Her successor was not quite as proficient in dressage lessons; however she did not care about traditions and horsemanship at all, appointed Chief Riders herself and was happy to make personnel changes for the good of the circle of friends. This may have accelerated the downward spiral, but it could no longer be stopped anyway. With the current Managing Director, we have someone at the top of the Spanish Riding School who at least knows his way around bottles, having marketed them more or less successfully until recently.
Now the fundamental question arises as to why someone who by definition is not a specialist would be appointed to such a specific position. Mind you, in a cultural institution that – of all things! – is subordinate to the Ministry of Agriculture. As is well known, this ministry is mainly entrusted with the added value of farm animals and not much with that of riding. Consequently, the youngest of all Austrian Federal Chancellors once cheekily and freely snatched up one of the noble “farm animals” and presented it as a gift to the Crown Prince of the United Arab Emirates. The headline was right, the tabloids were happy.
Maybe, however, it is much simpler and the current Managing Director was explicitly appointed to put an end to the hustle and bustle. For many, especially horse people, the question arises anyway whether horses are really needed in the city centre for the little bit of riding. Or whether a few circus horses wouldn’t be enough to satisfy the tourists. Lipizzaner, Sisi and the Vienna Boys’ Choir, the unbeatable marketing trio at a special discount.
The Heldenberg training centre could be used for the classical riding training of the Lipizzaner stallions. The location is not far from Vienna. The horse breeding at Gestüt Piber is anyway exemplary and a true showpiece. Here as well as there, the international equestrian world could meet, exchange expertise and pass it on in training courses. One could invite the best of the best, the old and the young, male and female masters. Then maybe even all those dressage riders who have benefited from the knowledge of the Chief Riders and Riders in the past, including Olympic gold, would come. It was not so long ago that three Olympic champions were guests at the Spanish Riding School when in 2017: Charlotte Dujardin, Elisabeth Max-Theurer and Christine Stückelberger met Princess Anne. Even if the glamour of the olden days was already starting to crumble at that time, the damage in its current dimension could not have been foreseen.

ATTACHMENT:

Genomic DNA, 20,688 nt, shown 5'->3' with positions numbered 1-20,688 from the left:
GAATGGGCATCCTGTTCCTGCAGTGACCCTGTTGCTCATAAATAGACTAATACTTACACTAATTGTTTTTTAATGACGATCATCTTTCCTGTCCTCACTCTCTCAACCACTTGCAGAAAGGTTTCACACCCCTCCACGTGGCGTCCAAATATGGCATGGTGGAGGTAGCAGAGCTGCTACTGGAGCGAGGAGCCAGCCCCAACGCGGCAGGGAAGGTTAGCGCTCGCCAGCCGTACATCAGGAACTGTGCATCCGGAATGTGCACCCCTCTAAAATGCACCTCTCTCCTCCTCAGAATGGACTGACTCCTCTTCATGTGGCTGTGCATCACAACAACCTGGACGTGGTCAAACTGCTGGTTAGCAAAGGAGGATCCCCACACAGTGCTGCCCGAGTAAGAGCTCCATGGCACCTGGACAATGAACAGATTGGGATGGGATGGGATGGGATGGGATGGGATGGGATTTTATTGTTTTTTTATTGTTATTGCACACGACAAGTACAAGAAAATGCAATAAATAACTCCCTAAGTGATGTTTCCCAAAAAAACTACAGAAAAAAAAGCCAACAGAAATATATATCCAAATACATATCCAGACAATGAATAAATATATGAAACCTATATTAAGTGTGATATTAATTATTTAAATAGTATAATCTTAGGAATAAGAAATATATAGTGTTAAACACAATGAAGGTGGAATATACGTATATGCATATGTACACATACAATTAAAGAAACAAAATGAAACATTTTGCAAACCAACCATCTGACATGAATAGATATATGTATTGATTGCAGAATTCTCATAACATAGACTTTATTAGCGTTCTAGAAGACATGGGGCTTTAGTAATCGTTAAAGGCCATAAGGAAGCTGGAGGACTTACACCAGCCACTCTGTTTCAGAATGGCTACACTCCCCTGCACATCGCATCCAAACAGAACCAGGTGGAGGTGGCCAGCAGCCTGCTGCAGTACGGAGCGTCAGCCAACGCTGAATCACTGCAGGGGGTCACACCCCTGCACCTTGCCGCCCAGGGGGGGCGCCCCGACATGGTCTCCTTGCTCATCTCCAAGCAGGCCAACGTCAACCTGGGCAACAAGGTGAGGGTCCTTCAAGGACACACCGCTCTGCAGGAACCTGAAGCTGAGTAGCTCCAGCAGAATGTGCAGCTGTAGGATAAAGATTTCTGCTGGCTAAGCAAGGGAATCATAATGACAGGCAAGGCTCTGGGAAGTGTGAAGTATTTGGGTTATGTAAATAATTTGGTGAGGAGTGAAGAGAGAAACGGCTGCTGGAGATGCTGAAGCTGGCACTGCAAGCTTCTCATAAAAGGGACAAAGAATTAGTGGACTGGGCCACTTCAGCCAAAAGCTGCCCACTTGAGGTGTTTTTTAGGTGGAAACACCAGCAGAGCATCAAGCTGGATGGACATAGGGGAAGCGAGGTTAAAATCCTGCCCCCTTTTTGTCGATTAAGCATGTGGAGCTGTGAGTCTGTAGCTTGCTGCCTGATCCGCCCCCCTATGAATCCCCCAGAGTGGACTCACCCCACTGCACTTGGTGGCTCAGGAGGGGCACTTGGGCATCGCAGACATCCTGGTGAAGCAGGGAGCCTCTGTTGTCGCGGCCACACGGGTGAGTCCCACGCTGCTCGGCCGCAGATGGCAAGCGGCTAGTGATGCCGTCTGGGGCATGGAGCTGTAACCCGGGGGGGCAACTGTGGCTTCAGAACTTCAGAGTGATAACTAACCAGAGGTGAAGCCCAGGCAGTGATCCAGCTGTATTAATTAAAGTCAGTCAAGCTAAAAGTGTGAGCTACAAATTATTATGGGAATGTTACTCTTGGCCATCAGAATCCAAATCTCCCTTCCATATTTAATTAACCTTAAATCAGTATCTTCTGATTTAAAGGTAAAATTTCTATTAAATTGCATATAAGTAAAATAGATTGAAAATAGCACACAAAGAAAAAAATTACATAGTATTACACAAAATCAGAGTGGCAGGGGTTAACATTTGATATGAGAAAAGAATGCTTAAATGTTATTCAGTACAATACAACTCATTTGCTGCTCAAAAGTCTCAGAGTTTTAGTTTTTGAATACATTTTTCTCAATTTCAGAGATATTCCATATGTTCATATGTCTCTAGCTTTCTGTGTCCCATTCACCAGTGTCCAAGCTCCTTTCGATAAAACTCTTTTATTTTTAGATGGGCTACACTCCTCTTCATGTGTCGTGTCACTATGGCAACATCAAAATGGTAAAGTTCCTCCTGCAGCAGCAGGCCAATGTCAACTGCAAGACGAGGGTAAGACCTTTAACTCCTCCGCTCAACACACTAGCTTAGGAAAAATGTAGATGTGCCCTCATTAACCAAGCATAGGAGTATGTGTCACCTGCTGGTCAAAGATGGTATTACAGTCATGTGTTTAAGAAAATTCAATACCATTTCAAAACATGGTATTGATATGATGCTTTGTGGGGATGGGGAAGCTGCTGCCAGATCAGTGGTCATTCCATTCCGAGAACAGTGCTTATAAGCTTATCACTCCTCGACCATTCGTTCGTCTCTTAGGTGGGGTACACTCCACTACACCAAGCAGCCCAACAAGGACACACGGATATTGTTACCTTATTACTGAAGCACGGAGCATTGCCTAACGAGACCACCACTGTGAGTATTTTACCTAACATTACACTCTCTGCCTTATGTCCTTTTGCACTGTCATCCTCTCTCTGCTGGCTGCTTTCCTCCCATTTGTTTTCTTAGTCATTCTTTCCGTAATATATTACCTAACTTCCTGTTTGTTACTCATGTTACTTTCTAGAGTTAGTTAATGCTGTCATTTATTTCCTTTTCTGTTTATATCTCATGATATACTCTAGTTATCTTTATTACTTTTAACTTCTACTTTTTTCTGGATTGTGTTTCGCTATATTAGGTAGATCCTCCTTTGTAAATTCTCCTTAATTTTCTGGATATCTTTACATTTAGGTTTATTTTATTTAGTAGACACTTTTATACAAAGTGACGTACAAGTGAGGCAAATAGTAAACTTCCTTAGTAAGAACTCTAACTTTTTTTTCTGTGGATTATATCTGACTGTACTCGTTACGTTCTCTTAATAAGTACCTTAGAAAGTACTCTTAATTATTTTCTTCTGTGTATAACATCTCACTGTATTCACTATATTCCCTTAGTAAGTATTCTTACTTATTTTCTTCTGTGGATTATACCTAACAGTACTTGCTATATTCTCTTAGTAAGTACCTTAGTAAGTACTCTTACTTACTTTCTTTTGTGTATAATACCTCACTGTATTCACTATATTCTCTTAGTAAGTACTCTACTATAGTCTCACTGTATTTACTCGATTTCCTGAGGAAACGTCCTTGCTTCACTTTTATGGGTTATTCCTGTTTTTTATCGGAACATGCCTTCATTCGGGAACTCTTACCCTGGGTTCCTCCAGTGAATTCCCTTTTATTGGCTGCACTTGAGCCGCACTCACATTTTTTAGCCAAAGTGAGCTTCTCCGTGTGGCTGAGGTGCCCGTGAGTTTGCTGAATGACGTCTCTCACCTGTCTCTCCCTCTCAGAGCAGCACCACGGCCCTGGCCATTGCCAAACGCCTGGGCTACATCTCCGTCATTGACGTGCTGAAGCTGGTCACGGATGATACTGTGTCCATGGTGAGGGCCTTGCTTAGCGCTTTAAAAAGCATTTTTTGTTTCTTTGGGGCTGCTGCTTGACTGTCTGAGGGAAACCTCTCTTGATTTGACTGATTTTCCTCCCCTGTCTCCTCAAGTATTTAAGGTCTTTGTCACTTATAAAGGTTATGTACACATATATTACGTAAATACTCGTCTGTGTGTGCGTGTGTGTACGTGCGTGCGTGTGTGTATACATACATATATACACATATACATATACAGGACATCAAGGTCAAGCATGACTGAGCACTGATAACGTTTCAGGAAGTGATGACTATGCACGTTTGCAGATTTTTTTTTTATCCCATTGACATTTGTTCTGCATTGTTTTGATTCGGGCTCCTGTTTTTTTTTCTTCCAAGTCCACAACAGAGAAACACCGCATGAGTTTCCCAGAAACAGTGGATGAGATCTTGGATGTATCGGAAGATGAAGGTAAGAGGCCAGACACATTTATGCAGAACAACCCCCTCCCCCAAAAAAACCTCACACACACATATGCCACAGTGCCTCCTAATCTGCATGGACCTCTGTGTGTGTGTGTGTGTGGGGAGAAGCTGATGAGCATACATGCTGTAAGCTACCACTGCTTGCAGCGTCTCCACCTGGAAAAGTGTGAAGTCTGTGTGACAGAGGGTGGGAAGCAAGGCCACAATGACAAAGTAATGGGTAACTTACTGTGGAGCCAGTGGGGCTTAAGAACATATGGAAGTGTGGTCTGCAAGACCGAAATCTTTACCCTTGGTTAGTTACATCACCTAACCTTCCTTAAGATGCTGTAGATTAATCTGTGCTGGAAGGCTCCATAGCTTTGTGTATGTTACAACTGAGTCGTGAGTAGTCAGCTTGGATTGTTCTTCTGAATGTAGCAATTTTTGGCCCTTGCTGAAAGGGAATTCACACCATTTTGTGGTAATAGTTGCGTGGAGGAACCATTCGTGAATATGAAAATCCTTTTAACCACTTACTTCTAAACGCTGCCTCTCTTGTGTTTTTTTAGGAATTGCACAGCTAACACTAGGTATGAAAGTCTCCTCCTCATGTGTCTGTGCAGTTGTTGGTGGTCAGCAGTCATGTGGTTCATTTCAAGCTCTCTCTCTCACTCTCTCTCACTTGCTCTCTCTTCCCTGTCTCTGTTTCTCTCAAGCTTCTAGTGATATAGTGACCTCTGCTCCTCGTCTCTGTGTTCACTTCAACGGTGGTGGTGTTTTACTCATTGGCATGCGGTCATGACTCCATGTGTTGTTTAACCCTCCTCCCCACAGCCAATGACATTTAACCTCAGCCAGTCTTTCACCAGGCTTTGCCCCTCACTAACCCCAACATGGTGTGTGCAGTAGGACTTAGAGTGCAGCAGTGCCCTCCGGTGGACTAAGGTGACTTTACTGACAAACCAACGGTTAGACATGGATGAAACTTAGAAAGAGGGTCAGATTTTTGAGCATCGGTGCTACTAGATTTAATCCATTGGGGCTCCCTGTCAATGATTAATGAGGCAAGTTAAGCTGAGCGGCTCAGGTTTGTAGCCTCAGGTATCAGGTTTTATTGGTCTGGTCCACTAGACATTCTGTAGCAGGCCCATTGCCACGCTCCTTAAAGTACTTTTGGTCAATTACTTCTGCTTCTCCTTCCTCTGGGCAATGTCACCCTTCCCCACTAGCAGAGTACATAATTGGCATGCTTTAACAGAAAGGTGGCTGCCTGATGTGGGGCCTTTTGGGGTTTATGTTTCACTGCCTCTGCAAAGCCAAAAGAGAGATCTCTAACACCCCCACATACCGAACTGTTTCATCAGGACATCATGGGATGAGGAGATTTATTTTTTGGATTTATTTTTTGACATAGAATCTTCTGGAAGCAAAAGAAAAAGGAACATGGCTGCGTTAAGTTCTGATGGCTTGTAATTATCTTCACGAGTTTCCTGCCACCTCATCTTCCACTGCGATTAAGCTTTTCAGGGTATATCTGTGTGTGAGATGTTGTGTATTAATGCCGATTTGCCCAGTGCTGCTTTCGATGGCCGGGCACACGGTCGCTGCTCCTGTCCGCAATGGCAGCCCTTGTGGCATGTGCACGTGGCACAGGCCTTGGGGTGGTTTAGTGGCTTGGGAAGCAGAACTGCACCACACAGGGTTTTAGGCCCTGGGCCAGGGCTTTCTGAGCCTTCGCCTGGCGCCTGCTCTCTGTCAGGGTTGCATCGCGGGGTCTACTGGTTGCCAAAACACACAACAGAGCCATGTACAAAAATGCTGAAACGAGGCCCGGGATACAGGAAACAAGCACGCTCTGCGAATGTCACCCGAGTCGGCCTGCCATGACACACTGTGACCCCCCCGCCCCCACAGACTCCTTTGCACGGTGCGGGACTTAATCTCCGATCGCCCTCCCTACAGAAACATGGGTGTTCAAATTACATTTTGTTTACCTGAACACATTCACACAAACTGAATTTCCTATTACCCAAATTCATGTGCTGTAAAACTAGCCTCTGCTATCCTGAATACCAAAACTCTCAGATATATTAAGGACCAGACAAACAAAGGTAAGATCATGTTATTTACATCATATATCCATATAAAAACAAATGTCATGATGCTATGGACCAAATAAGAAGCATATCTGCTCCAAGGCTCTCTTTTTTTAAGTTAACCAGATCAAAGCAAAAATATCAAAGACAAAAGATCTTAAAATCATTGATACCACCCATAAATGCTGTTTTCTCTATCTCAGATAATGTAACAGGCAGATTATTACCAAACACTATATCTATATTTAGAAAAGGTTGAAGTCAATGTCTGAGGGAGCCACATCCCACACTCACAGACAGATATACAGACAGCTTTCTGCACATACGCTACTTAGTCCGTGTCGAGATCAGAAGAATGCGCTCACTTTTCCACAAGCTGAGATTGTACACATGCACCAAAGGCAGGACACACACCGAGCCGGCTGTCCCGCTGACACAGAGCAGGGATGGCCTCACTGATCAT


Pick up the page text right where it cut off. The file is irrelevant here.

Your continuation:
Horse people whose expertise is no longer available to the Spanish Riding School since it’s outsourcing (in chronological order):
- First Chief Rider Arthur Kottas-Heldenberg (early retirement)
- First Chief Rider Klaus Krzisch (suspended)
- Chief Rider Johann Riegler (suspended)
- Chief Stud Master Leo Weiss
- Riding Master Ernst Bachinger (Head of Riding School, retirement)
- Head Stable Master Johannes Hamminger (retirement)
- Equine veterinarian Dr. Georg Hladik
- Stud manager Dr. Max Dobretsberger
- Rider Herwig Radnetter (administrative manager of the Riding School, suspended)
- Master blacksmith Karl Jänicke
- Stable Master Lars Peters
- First Chief Rider Wolfgang Eder (early retirement)
- Rider Jochen Rothleitner
- Chief Rider Andreas Hausberger (suspended)
* The tradition of the Spanish Riding School stipulates that only those who have made a name for themselves through outstanding training performance can become Chief Riders. Impeccable conduct should also be taken into consideration. Until 2019, head riders were only appointed by high-ranking representatives of the riding school, who were usually also head riders.
Andreas Hausberger was the highest-ranking Chief Rider in the Spanish Riding School. He was traditionally to be appointed First Chief Rider after his predecessor retired, a move that was not implemented. Since 7 March 2023, Hausberger has been relieved of duty and banned from entering.
TEXT: Andrea Kerssenbrock, PHOTO: © Beatrice Oanes